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Chicago Cubs headed to first World Series since 1945

Chicago Cubs headed to first World Series since 1945

After defeating the Los Angeles Dodgers in Game 6 of the National League Championship Series Saturday, Kyle Hendricks led the Chicago Cubs to their first championship season since 1945.

The fans at Wrigley Field were electric after watching a 71-year losing streak come to a close. Chicago Cubs starting pitcher Kyle Hendricks threw 73 pitches and took his team through seven and one-third innings. Hendricks gave up only two hits and didnโ€™t walk a single batter all night.

The game began as Dodger Andrew Toles hit a single to right field on the first pitch of the night. After that, the Cubs dominated the game.

Kris Bryant hit an RBI single off Clayton Kershaw in the bottom of the first to put the Cubs ahead 1-0. That was quickly followed by a Ben Zobrist sacrifice fly ball and Bryant came in to score. The Cubs led 2-0 in the bottom of the first inning.

Addison Russell hits a double in the bottom of the second inning and scores off a Dexter Fowler Single. A solo leadoff home run from Wilson Contreras in the bottom of the fourth inning takes the Cubs to a four to zero lead.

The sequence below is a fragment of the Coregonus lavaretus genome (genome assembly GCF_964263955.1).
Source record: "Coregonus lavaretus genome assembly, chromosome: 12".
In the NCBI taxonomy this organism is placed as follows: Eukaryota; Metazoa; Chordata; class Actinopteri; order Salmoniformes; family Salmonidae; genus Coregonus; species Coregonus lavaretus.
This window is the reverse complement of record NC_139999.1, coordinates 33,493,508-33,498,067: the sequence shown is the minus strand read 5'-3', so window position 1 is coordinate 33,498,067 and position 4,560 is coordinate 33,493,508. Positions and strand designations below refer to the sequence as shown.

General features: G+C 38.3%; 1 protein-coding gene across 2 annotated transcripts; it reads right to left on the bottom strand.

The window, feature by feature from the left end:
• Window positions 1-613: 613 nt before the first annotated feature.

With two outs in the bottom of the fifth inning, Anthony Rizzo hit a solo home run and the Cubs led 5-0.

The Dodgers changed pitchers and brought in Kenley Jansen in the bottom of the sixth inning.

Some believe a curse has plagued baseballโ€™s loveable losers for decades. Generations of fans have come and gone, never knowing if their beloved Cubs would ever escape the wrath of the Billy Goat.

When baseball was young, the Cubs were one of Americaโ€™s finest teams. On October 14, 1908, the Chicago Cubs defeated the Detroit Tigers, becoming the first team to win back-to-back World Series titles.

In the 51 seasons, from 1876 to 1945, the Cubs had an astonishing .559 record. During that time, the franchise had 16 first-place titles and subsequent World Series appearances.

In 1945 the Cubs entered Game 4 of the World Series against the Detroit Tigers.

William โ€œBilly Goatโ€ Sianis owned a local tavern named after his moniker, the Billy Goat. Sianis purchased two tickets to Wrigley Field to watch Game 4 of the Series. Sianis was stopped at the entrance and told the goat was not allowed in the park. Sianis appealed all the way to the top to owner P. K. Wrigley, who told Sianis the goat was not allowed because it stunk.

In his ire, Sianis is credited with saying, โ€œThe Cubs ainโ€™t gonna win no more. The Cubs will never win a World Series so long as the goat is not allowed in Wrigley Field.โ€

The Cubs lost Game 4 of the 1945 World Series and have not appeared in another World Series since.

The drought has ended and Chicago is four wins away from breaking the curse. The Cubs are set to play the Cleveland Indians in Game 1 of the 2016 World Series. Coverage is being handled by Fox and the game is scheduled for Tuesday, Oct. 25, 2016.

Sianis Died Oct. 22, 1970, 46 years ago to the day.

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